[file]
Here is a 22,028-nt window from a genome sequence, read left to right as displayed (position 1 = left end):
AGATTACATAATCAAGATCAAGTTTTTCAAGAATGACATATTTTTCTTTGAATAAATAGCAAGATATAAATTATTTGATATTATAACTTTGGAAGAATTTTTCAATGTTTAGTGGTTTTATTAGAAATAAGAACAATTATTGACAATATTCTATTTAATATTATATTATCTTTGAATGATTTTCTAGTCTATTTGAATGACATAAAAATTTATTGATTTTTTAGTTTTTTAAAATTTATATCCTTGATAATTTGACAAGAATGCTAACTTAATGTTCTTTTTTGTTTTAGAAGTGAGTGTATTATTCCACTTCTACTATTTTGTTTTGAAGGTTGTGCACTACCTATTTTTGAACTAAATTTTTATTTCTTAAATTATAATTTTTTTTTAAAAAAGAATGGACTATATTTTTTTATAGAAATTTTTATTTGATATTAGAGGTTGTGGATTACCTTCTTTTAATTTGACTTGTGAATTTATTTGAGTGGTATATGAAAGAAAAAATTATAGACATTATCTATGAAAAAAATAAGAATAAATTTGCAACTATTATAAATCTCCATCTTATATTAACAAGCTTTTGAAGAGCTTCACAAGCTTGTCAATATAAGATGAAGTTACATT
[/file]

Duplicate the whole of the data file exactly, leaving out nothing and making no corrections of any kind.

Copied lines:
Here is a 22,028-nt window from a genome sequence, read left to right as displayed (position 1 = left end):
AGATTACATAATCAAGATCAAGTTTTTCAAGAATGACATATTTTTCTTTGAATAAATAGCAAGATATAAATTATTTGATATTATAACTTTGGAAGAATTTTTCAATGTTTAGTGGTTTTATTAGAAATAAGAACAATTATTGACAATATTCTATTTAATATTATATTATCTTTGAATGATTTTCTAGTCTATTTGAATGACATAAAAATTTATTGATTTTTTAGTTTTTTAAAATTTATATCCTTGATAATTTGACAAGAATGCTAACTTAATGTTCTTTTTTGTTTTAGAAGTGAGTGTATTATTCCACTTCTACTATTTTGTTTTGAAGGTTGTGCACTACCTATTTTTGAACTAAATTTTTATTTCTTAAATTATAATTTTTTTTTAAAAAAGAATGGACTATATTTTTTTATAGAAATTTTTATTTGATATTAGAGGTTGTGGATTACCTTCTTTTAATTTGACTTGTGAATTTATTTGAGTGGTATATGAAAGAAAAAATTATAGACATTATCTATGAAAAAAATAAGAATAAATTTGCAACTATTATAAATCTCCATCTTATATTAACAAGCTTTTGAAGAGCTTCACAAGCTTGTCAATATAAGATGAAGTTACATT